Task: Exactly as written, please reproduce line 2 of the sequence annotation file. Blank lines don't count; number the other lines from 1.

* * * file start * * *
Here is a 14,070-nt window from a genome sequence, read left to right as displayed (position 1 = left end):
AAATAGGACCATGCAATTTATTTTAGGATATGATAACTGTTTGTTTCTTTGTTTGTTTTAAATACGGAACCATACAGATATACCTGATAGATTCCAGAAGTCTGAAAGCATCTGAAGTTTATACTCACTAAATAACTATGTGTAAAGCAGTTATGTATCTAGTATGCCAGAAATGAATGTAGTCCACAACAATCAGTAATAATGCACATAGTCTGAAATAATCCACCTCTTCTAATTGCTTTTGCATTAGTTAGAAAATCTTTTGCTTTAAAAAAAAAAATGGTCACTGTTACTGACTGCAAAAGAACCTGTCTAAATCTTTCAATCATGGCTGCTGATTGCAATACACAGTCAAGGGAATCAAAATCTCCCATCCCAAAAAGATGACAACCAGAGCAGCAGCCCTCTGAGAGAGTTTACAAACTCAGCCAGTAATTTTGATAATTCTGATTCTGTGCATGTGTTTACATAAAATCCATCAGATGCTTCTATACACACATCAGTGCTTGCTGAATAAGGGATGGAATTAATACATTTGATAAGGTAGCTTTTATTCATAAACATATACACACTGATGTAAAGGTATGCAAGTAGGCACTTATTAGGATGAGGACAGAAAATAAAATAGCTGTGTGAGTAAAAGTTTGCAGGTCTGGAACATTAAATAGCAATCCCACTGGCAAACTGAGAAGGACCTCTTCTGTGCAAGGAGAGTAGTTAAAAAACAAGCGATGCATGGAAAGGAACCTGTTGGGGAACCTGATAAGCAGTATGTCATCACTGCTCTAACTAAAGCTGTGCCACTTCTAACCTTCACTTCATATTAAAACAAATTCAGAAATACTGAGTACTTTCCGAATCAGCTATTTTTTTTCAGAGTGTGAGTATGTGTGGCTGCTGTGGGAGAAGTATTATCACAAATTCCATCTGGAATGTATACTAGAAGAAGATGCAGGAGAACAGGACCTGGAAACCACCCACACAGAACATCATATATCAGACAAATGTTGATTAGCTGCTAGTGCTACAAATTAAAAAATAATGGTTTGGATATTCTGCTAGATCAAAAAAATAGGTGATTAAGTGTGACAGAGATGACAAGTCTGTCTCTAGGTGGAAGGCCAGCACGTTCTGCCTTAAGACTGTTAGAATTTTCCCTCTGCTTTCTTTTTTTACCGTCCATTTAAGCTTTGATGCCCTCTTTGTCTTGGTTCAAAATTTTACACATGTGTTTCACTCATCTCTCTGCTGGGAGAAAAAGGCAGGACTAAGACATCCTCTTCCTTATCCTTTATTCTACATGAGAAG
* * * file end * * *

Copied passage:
AAATAGGACCATGCAATTTATTTTAGGATATGATAACTGTTTGTTTCTTTGTTTGTTTTAAATACGGAACCATACAGATATACCTGATAGATTCCAGAAGTCTGAAAGCATCTGAAGTTTATACTCACTAAATAACTATGTGTAAAGCAGTTATGTATCTAGTATGCCAGAAATGAATGTAGTCCACAACAATCAGTAATAATGCACATAGTCTGAAATAATCCACCTCTTCTAATTGCTTTTGCATTAGTTAGAAAATCTTTTGCTTTAAAAAAAAAAATGGTCACTGTTACTGACTGCAAAAGAACCTGTCTAAATCTTTCAATCATGGCTGCTGATTGCAATACACAGTCAAGGGAATCAAAATCTCCCATCCCAAAAAGATGACAACCAGAGCAGCAGCCCTCTGAGAGAGTTTACAAACTCAGCCAGTAATTTTGATAATTCTGATTCTGTGCATGTGTTTACATAAAATCCATCAGATGCTTCTATACACACATCAGTGCTTGCTGAATAAGGGATGGAATTAATACATTTGATAAGGTAGCTTTTATTCATAAACATATACACACTGATGTAAAGGTATGCAAGTAGGCACTTATTAGGATGAGGACAGAAAATAAAATAGCTGTGTGAGTAAAAGTTTGCAGGTCTGGAACATTAAATAGCAATCCCACTGGCAAACTGAGAAGGACCTCTTCTGTGCAAGGAGAGTAGTTAAAAAACAAGCGATGCATGGAAAGGAACCTGTTGGGGAACCTGATAAGCAGTATGTCATCACTGCTCTAACTAAAGCTGTGCCACTTCTAACCTTCACTTCATATTAAAACAAATTCAGAAATACTGAGTACTTTCCGAATCAGCTATTTTTTTTCAGAGTGTGAGTATGTGTGGCTGCTGTGGGAGAAGTATTATCACAAATTCCATCTGGAATGTATACTAGAAGAAGATGCAGGAGAACAGGACCTGGAAACCACCCACACAGAACATCATATATCAGACAAATGTTGATTAGCTGCTAGTGCTACAAATTAAAAAATAATGGTTTGGATATTCTGCTAGATCAAAAAAATAGGTGATTAAGTGTGACAGAGATGACAAGTCTGTCTCTAGGTGGAAGGCCAGCACGTTCTGCCTTAAGACTGTTAGAATTTTCCCTCTGCTTTCTTTTTTTACCGTCCATTTAAGCTTTGATGCCCTCTTTGTCTTGGTTCAAAATTTTACACATGTGTTTCACTCATCTCTCTGCTGGGAGAAAAAGGCAGGACTAAGACATCCTCTTCCTTATCCTTTATTCTACATGAGAAG